About the Molecular Imaging Program at Stanford
The Molecular Imaging Program at Stanford (MIPS) was established as an inter-disciplinary program in 2003 by the Dean of the School of Medicine (Dr. Philip Pizzo) and brings together scientists and physicians who share a common interest in developing and using state-of-the-art imaging technology and developing molecular imaging assays for studying intact biological systems. The program is directed by Dr. Sanjiv Sam Gambhir, Virginia & D.K. Ludwig Professor of Cancer Research and Chair of the Department of Radiology.
Director, Molecular Imaging Program at Stanford
- Virginia & D.K. Ludwig Professor of Cancer Research
- Chair, Department of Radiology
- Professor by courtesy, Departments of Bioengineering and Materials Science & Engineering
- Director, Canary Center at Stanford for Cancer Early Detection
- Director, Precision Health and Integrated Diagnostics Center (PHIND)
The MIPS Program has five key research areas focusing on:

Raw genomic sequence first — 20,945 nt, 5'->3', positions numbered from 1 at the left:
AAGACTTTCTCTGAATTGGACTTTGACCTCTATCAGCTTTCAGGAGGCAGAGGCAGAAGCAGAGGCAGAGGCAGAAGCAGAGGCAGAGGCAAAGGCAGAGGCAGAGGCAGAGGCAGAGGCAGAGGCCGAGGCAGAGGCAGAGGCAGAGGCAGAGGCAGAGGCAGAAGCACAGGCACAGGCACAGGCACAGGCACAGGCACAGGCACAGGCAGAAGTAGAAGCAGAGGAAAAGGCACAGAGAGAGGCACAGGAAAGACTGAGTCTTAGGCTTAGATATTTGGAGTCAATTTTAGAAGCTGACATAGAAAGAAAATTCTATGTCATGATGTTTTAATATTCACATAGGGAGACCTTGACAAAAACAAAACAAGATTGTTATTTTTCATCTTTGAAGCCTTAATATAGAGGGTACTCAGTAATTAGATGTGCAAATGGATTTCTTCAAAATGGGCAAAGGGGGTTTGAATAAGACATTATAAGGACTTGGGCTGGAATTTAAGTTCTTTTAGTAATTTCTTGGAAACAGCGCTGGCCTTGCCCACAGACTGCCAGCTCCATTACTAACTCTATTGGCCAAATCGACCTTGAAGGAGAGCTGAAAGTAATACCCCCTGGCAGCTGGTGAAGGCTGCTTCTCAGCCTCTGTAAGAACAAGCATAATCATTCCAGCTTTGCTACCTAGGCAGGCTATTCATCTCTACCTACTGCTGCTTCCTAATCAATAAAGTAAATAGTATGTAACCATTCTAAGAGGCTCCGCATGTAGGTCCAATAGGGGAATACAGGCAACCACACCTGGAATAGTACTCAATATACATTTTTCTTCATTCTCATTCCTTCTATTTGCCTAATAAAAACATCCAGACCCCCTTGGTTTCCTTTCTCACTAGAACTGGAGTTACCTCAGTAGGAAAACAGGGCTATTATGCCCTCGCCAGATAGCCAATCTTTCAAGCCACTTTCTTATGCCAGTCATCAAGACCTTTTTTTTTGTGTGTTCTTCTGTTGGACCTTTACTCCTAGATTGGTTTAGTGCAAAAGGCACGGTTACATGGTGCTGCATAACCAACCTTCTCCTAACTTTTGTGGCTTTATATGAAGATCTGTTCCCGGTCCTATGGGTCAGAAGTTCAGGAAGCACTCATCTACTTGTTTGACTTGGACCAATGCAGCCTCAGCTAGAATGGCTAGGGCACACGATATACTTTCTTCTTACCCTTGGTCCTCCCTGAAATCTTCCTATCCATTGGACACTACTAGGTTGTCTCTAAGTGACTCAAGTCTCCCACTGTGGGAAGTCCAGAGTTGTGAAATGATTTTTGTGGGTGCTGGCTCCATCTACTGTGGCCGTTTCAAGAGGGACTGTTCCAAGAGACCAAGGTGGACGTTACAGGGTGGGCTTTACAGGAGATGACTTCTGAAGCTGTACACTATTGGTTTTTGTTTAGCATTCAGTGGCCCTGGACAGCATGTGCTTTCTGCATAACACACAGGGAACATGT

- synthesis and validation of radiolabeled and fluorescent molecular probes for molecular imaging
- development of molecular imaging instrumentation for living subjects
- development of molecular imaging approaches/assays for interrogating cellular events in living subjects
- development of software tools for visualization and analysis of molecular imaging data
- merger of therapeutics and imaging strategies for improved patient management
Funding for the Program's research activities come from a mix of Federal (National Institutes of Health and Department of Energy), Foundation and University sources, as well as through a number of collaborations with Industry.
The Program attracts graduate students from a wide range of programs including Molecular Pharmacology, Cell/Molecular Biology, Electrical Engineering, and Bio-Engineering.
The Program runs several state-of-the-art imaging facilities within the Clark small animal imaging core including digital whole body autoradiography (DWBA), magnetic resonance imaging (MRI), microPET, microSPECT/CT, optical bioluminescence/fluorescence and ultrasound.